|European Case Law Identifier:||ECLI:EP:BA:1986:T024885.19860121|
|Date of decision:||21 January 1986|
|Case number:||T 0248/85|
|IPC class:||C08J 7/10|
|Language of proceedings:||EN|
|Download and more information:||
|Title of application:||Radiation processing of polymeric products|
Headnote1. The provisions of the EPC governing the requirements for patentability and those relating to the extent of protection fulfil different functions. A claim directed to subject-matter which, though coming within the extent of protection provided by the EPC, does not meet the requirements for patentability laid down in Articles 52 to 57, is not allowable. A known product is not rendered novel merely by means of further definition (as a "product of process").
2. An objective assessment of inventive step starting from the closest prior art implies that the latter has been positively identified and considered.
|Relevant legal provisions:||
Identification of the closest prior art
Summary of Facts and Submissions
I. European patent application 82 305 334.3 filed on 7 October 1982 and published with publication number 77620 claiming priority of the prior application of 15 October 1981 (GB 8 131 144), was refused by the decision of the Examining Division 013 of the European Patent Office dated 18 July1985. The decision was based on Claims 4 and 5 received on 13 July 1985. Independent Claims 1, 4 and 5 were worded as follows:
1. A method of radiation processing a product made at least in part from an oxygen sensitive cross-linkable polymeric material comprising sealing the product in a flexible container and subjecting it to gamma irradiation therein, the volume and permeability of the flexible container being such that the ratio of the sum of the volume of oxygen contained in it and the volume of oxygen that would diffuse into it during the irradiation period to the exposed surface area of the polymeric material is less than a critical value determined empirically for the particular polymeric material.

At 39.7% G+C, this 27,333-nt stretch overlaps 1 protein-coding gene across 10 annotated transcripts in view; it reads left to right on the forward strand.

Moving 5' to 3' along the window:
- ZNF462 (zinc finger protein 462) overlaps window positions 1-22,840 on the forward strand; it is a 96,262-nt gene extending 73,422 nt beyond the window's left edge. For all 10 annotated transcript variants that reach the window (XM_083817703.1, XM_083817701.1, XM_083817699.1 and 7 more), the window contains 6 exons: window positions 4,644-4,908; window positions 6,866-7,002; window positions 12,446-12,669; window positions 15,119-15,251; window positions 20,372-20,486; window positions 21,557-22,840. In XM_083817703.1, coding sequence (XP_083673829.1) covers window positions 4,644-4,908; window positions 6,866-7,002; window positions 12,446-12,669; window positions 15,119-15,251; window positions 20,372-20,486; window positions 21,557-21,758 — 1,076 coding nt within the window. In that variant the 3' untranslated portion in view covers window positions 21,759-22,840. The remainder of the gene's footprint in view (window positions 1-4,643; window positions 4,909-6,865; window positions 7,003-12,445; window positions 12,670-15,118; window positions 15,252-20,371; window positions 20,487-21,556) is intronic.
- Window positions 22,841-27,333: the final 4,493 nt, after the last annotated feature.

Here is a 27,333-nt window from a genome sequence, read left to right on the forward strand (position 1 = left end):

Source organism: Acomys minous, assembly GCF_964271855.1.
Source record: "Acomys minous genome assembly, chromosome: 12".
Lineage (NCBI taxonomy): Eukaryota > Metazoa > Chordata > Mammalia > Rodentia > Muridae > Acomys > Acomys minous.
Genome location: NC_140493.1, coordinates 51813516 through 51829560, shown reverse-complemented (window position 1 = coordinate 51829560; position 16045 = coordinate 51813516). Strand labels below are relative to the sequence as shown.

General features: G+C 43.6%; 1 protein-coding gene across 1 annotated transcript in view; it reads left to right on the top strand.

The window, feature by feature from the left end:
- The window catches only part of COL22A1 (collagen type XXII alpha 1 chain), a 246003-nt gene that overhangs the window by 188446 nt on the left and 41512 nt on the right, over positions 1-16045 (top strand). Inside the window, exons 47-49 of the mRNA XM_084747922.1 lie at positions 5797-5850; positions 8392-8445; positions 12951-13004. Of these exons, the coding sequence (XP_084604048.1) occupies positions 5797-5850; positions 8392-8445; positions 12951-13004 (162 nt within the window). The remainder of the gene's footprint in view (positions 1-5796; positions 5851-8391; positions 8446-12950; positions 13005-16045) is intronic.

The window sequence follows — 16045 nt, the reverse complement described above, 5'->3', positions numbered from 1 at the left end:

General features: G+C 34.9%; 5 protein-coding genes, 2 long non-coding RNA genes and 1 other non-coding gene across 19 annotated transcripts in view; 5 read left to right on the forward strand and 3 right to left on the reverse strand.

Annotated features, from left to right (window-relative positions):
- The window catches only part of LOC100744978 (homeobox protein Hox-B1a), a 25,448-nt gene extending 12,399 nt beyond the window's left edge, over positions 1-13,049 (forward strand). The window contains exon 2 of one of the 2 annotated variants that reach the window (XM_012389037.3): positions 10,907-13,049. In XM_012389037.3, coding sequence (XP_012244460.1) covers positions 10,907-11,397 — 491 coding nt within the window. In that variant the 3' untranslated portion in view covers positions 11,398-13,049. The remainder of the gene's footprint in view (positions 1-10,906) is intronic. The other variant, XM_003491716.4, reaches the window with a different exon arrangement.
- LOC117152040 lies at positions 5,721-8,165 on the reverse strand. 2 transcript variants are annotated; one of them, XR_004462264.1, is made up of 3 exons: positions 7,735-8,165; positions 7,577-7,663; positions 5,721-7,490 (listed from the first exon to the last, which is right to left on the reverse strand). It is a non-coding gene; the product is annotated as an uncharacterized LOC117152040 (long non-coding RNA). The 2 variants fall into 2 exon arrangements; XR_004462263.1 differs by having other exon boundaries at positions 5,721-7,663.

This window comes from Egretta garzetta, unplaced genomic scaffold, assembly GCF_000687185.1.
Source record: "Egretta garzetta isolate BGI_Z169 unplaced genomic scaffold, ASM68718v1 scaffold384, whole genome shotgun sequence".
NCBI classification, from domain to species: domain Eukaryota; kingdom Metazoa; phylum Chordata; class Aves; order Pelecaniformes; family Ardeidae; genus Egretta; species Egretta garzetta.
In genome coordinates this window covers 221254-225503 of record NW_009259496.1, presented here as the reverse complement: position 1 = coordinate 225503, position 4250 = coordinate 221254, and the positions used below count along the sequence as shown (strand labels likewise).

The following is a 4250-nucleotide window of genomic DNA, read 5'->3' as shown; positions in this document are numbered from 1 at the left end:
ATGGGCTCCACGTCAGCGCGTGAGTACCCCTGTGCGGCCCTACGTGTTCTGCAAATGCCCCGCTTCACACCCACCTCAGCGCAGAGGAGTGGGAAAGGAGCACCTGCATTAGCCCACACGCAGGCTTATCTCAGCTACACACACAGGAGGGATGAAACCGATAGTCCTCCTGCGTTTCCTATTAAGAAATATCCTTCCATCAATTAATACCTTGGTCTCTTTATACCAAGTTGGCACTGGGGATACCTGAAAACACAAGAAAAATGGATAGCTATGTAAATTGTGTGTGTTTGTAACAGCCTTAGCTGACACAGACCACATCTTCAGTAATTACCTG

4. Cross-linked PVC coated wire characterised in that it was actually made by and is the direct product of the process claimed in any one of Claim 2 or Claim 3.
5. An irradiated product characterised in that it was actually made by and is the direct product of the process claimed in Claim 1.
II. The reason given for the refusal was that the product claimed in Claims 4 and 5 is not novel and that, consequently, these claims are not allowable under Article52 together with Article 54 EPC. The decision also stated that the subject-matter of Claims 1 to 3 of the application is novel (Art. 54 EPC) and that an inventive step for the subject-matter of Claims 1 to 3 could be appreciated (Art. 56 EPC). Nevertheless, Claims 4 and 5 constituted an obstacle to granting the patent.
III. The Applicant lodged an appeal against the decision received on 16 August 1985, paid the fee within the time limit and filed a statement setting out the grounds of appeal dated 12 September 1985 (received on 16 September 1985):
According to the Appellant:
The technical substance of the application does not enter into the issues in the Appeal. The claims at issue are Claims 4 and 5 as correctly set out in the Decision under Appeal.
The products claimed in Claims 4 and 5 are not per se distinguishable from the products of the prior art (points2 and 5 of the Statement of Grounds). The appellant submits that he does not claim any protection beyond that already given by Article 64(2) EPC to the method Claims 1 to 3. He takes the position that novelty is conferred on theproducts as claimed by the process of the relevant method claim. Consequently, he seeks to secure the grant of a patent in which the protection given by Article 64(2) EPC is expressly stated (point 4 of the Statement of Grounds).